Stories

The IRE Resource Center is a major research library containing more than 27,000 investigative stories.

Most of our stories are not available for download but can be easily ordered by contacting the Resource Center directly at 573-882-3364 or rescntr@ire.org where a researcher can help you pinpoint what you need.

Search results for "sexual abuse" ...

  • Spartan Secrets

    ESPN’s investigation of sexual assault and abuse claims involving young women and athletes broke through the oft-held defense that the problem was just one bad actor. Our original reporting on sexual abuse claims against former Michigan State and USA Gymnastics team doctor Larry Nassar, and how the university dealt with sex assault claims against student athletes, revealed systems that enabled abuse, and involved reports of widespread mishandling – and silencing – of women who said they suffered for years after reporting their assaults. The investigation went well beyond the actions of Nassar, and unveiled a widespread pattern of denial, inaction and information suppression. Michigan State in particular did not want this information out, but through requests for data, documents and a lengthy court battle, along with securing valuable sources, ESPN prevailed in getting much of what it had requested. At the height of the #MeToo movement, ESPN’s reporting gave a voice to the women who had been silenced, and exposed the failures of the people and institutions tasked with protecting them.
  • Fall From Grace: How Buffalo's Bishop Hid Sexual Abuse in the Catholic Diocese of Buffalo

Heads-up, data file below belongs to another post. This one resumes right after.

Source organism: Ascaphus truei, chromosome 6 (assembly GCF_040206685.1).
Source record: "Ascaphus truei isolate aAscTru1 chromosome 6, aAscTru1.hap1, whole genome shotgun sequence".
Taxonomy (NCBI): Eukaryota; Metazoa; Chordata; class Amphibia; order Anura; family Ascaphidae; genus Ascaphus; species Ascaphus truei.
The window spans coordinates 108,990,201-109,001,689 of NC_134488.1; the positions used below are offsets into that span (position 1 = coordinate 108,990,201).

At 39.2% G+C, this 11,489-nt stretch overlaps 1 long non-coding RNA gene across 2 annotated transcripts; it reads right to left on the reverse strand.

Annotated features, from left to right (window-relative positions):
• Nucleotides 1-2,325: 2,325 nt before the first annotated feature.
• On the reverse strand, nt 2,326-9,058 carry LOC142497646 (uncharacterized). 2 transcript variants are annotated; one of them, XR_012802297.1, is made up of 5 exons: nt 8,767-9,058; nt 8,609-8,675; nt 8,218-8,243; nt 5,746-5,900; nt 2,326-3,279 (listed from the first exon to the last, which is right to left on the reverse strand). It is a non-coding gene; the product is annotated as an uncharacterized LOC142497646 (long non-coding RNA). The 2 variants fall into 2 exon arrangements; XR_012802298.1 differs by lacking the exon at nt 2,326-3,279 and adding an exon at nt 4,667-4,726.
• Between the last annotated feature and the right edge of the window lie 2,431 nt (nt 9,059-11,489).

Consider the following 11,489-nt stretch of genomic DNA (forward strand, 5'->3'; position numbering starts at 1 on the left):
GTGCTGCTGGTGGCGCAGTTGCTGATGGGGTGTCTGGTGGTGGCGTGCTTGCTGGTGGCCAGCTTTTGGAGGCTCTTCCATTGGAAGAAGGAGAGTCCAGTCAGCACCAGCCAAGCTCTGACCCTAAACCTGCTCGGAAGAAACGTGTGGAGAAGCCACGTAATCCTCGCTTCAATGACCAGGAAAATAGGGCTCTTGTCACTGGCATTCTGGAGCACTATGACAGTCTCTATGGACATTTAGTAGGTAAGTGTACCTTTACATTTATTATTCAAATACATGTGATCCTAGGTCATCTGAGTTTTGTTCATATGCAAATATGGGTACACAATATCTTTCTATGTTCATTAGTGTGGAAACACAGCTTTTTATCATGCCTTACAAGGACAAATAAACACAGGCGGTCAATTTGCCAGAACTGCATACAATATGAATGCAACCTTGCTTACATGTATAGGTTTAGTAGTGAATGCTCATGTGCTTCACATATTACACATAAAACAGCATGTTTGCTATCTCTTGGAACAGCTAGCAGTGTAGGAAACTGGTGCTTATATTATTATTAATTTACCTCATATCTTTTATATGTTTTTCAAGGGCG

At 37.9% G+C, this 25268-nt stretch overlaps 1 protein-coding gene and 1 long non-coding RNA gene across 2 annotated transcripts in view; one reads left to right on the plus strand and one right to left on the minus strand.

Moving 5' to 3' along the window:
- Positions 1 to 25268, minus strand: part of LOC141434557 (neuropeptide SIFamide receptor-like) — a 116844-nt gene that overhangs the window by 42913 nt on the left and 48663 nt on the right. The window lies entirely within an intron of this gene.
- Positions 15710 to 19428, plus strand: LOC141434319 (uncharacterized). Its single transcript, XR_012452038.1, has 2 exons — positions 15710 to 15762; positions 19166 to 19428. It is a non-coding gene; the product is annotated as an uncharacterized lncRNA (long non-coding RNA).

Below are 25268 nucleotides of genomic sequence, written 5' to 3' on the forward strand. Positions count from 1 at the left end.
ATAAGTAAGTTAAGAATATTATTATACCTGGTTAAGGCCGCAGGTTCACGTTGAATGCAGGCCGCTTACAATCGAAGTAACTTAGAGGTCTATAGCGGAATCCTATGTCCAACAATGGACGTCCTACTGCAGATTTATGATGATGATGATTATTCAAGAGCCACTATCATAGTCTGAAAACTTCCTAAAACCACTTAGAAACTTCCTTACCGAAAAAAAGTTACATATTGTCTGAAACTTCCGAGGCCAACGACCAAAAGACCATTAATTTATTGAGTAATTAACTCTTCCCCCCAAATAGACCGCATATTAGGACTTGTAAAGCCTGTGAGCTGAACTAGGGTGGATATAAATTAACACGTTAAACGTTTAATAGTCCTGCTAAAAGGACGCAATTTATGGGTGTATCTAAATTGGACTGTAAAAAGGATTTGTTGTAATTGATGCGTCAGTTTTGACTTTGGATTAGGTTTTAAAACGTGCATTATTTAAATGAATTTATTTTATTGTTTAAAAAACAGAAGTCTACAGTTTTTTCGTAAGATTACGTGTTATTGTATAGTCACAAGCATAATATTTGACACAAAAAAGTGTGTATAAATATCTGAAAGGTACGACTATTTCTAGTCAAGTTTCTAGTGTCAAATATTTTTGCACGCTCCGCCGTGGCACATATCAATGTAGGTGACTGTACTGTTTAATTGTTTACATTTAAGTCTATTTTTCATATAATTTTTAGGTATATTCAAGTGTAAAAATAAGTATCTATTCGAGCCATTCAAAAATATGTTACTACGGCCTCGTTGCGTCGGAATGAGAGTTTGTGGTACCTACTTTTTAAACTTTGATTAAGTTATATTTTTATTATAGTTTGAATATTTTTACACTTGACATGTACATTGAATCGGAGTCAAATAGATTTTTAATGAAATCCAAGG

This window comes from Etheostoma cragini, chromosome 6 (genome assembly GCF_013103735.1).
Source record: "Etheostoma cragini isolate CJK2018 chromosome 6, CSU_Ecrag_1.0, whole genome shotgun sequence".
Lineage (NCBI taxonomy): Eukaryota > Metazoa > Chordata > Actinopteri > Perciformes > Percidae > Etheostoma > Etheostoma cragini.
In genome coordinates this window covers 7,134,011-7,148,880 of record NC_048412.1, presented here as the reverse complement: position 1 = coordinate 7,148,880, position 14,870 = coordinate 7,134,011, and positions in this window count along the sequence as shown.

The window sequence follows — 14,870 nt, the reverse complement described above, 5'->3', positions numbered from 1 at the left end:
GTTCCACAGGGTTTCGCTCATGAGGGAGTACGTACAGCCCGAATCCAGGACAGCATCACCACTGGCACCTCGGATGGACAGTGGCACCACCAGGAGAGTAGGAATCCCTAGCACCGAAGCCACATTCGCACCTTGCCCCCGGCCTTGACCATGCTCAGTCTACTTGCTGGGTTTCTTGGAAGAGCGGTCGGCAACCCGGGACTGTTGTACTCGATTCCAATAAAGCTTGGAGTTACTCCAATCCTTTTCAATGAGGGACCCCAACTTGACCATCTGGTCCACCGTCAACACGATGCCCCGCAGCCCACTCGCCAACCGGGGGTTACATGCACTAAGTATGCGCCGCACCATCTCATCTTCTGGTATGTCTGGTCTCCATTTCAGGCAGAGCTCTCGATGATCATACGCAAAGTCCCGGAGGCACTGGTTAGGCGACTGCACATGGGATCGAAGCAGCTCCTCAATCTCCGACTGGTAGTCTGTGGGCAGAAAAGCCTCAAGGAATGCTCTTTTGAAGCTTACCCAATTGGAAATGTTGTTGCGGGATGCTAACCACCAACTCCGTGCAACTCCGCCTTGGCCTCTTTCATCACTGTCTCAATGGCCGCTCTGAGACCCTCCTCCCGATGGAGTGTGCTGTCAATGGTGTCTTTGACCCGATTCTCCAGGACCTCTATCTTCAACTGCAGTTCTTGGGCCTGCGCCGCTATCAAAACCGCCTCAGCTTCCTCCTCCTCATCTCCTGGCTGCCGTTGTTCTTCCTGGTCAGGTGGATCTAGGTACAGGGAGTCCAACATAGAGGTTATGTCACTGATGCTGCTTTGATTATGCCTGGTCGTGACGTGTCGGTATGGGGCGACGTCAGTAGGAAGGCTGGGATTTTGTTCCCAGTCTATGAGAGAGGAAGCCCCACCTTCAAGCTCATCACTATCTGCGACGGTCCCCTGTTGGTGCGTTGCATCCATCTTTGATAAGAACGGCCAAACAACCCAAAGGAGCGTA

Damning documents from a confidential source were the basis for our three-part series on Bishop Richard J. Malone, which showed that Malone returned an accused child abuser to ministry after a previous bishop removed him; allowed another abusive priest to remain pastor of a wealthy parish despite multiple abuse allegations; and deceived the faithful by hiding the "real" abuse list -- containing more than 100 priests -- from the public.
  • Perversion of Justice: How a future Trump Cabinet member gave a serial sex abuser the deal of a lifetime

    Miami Herald investigative reporter Julie K. Brown and visual journalist Emily Michot documented how a politically connected mulitmillionaire manipulated the criminal justice system to avoid significant punishment for his obsessive pursuit of sexual encounters with underage girls. Through behind-the-scenes emails, the journalists also demonstrated the remarkably cozy relationship between defendant Jeffrey Epstein's powerhouse legal team and state and federal prosecutors, including U.S. Attorney Alexander Acosta, who is now President Trump's labor secretary. And, in a first, they tracked down and interviewed several of Epstein's victims.
  • Football’s Wall of Silence

    Al Jazeera investigates the deadly scandal of long-term sexual abuse of young players in British football.
  • In secretive marijuana industry, whispers of abuse and trafficking

    For decades, California’s Emerald Triangle has provided cover for the nation’s largest marijuana-growing industry. But its forests also hide secrets, among them young women with stories of sexual abuse and exploitation.
  • Out of Balance